On April 7, 2014 a severe vulnerability called “Heartbleed” was announced. Heartbleed is a vulnerability within the OpenSSL 1.0.1 series software that is described in the NIST CVE-2014-0160 announcement. In short, this vulnerability allows hackers access to portions of a vulnerable system’s memory, leading to the potential exposure of passwords, sensitive data, and certificate private keys on affected systems. Heartbleed accomplishes this by exploiting a weakness in the “TLS Heartbeat Extension,” exposing server memory. Even worse, this heartbeat attack can be repeated without the awareness of the victim, and each iteration reveals another 64k snapshot of memory to the attacker. This very serious vulnerability exposes the most sensitive data of affected systems.
The good news: the vulnerability has a patch. However, the widespread adoption of the OpenSSL 1.0.1 series software, coupled with the two years that this vulnerability has existed, means that the risks attributable to Heartbleed are enormous. Current estimates predict that over 500,000 systems may be vulnerable. Specifically, the Heartbleed vulnerability affects those systems that use OpenSSL 1.0.1 (a-f). Unfortunately, since this software is so widely implemented, many popular OS platforms are affected and thus vulnerable. I would suggest visiting the CERT Web Site for a more list of affected platforms. It is worth mentioning that this is a developing story, and as such, the list of affected platforms is likely to change.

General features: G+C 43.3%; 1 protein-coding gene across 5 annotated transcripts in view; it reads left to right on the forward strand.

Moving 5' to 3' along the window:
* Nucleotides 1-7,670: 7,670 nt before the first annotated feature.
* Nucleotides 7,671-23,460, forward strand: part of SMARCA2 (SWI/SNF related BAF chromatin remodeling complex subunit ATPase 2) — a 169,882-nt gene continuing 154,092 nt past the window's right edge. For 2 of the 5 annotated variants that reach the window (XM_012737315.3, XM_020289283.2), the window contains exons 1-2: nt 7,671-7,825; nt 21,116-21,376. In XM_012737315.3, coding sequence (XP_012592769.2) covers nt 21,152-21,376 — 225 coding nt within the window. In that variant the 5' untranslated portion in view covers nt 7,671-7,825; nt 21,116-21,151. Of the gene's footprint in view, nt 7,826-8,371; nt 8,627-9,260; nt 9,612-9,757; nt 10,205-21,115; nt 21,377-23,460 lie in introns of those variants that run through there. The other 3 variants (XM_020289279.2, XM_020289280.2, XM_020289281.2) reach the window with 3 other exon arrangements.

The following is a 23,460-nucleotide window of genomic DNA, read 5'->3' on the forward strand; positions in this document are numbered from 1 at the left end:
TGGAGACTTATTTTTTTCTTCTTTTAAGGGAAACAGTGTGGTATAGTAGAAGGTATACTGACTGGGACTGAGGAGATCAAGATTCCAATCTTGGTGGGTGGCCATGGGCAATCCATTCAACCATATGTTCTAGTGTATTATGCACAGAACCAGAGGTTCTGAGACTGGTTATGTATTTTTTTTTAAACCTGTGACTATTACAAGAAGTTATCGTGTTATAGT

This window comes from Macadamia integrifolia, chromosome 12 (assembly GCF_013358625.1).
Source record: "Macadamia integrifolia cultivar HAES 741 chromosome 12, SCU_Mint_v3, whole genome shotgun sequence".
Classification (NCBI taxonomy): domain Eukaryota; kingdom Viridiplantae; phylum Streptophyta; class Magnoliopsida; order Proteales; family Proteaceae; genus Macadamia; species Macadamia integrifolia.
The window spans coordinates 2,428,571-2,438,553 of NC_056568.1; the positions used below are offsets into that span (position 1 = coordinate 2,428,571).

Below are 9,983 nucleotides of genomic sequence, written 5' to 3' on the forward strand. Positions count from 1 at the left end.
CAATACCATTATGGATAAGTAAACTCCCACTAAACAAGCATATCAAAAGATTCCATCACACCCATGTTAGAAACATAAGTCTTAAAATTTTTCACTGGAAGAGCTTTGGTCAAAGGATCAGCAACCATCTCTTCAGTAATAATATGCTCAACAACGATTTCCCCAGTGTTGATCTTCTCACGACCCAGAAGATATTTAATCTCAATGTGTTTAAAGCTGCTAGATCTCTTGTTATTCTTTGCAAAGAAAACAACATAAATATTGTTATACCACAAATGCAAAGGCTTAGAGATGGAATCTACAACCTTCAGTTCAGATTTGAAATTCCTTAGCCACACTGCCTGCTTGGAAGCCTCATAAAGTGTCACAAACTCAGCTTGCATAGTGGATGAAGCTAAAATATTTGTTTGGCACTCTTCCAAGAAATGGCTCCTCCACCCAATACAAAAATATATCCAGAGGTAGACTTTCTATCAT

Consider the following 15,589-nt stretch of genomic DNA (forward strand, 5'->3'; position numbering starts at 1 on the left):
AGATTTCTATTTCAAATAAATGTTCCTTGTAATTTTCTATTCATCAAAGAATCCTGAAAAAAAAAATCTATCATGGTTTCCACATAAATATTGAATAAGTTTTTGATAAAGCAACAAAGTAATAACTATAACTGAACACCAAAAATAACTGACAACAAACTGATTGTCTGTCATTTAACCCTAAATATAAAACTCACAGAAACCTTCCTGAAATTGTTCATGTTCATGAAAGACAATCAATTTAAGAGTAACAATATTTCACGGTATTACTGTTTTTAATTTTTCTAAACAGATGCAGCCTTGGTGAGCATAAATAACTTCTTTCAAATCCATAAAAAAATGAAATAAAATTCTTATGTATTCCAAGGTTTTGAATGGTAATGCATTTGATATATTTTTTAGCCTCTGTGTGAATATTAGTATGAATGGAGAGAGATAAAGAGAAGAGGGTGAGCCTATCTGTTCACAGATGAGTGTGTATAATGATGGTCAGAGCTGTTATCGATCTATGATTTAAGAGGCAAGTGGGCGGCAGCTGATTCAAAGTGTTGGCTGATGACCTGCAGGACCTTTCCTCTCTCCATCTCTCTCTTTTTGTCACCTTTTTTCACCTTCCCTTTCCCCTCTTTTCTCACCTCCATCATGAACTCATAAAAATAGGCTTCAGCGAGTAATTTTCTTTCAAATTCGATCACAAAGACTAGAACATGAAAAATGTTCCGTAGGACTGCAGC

It is important to understand that this vulnerability is not limited to just web servers. Given OpenSSL’s popularity, today’s trend to the “Internet of Things,” and the fact that many modern devices now ship with SSL protected web configuration interfaces, the scope of potentially vulnerable devices is immense. Everything from network routers to industrial control systems have the potential to be vulnerable.
Determining the extent of your exposure to this vulnerability can be a non-trivial challenge to a large organization. The determination of vulnerability will undoubtedly include a review of those corporate platforms that are affected, and a review of the OpenSSL versions in use on those systems. Additionally, if you are running the latest version of OpenSSL, there are scripted methods that can be used to interactively query a system to determine its vulnerability such as the command line below:
echo -e "quit\n" | openssl s_client -connect 192.168.1.1:443 -tlsextdebug 2>&1 | grep 'server extension "heartbeat" (id=15)' || echo safe
Finally, there are online sites that given a DNS host and port, may check for the Heartbleed vulnerability.
If one determines that their site or server is vulnerable, then what? What is the best course of action?
If a server is determined to be vulnerable, then to be completely safe, one must assume that all sensitive data that may have ever been in the memory of that system has been compromised. It’s important to remember that this vulnerability has been a part of the OpenSSL code base for over 2 years. And given the untraceable nature of this exposure, there is no sure way to determine the extent of any attack, therefore all data on affected systems should be suspect.
- All affected accounts should have their passwords reset.
- All vulnerable system certificates with private keys not protected by an HSM or cryptographic hardware should be revoked and replaced with certificates containing new keys.
- Any sensitive data would need to be evaluated as to its compromise.
It’s also important to understand that this is not a compromise of PKI, SSL, TLS or X.509 certificates. Heartbleed is more of an exploit of the systems that use PKI. And as such, any new certificates that are required to re-key vulnerable systems, would be subject to the original certificate requirements that were used to create the original certificates. That said, CSS always suggests that during any certificate re-keying or re-enrollment event, an analysis of the key size, hash algorithm, and chaining requirements be performed as a part the overall certificate enrollment process.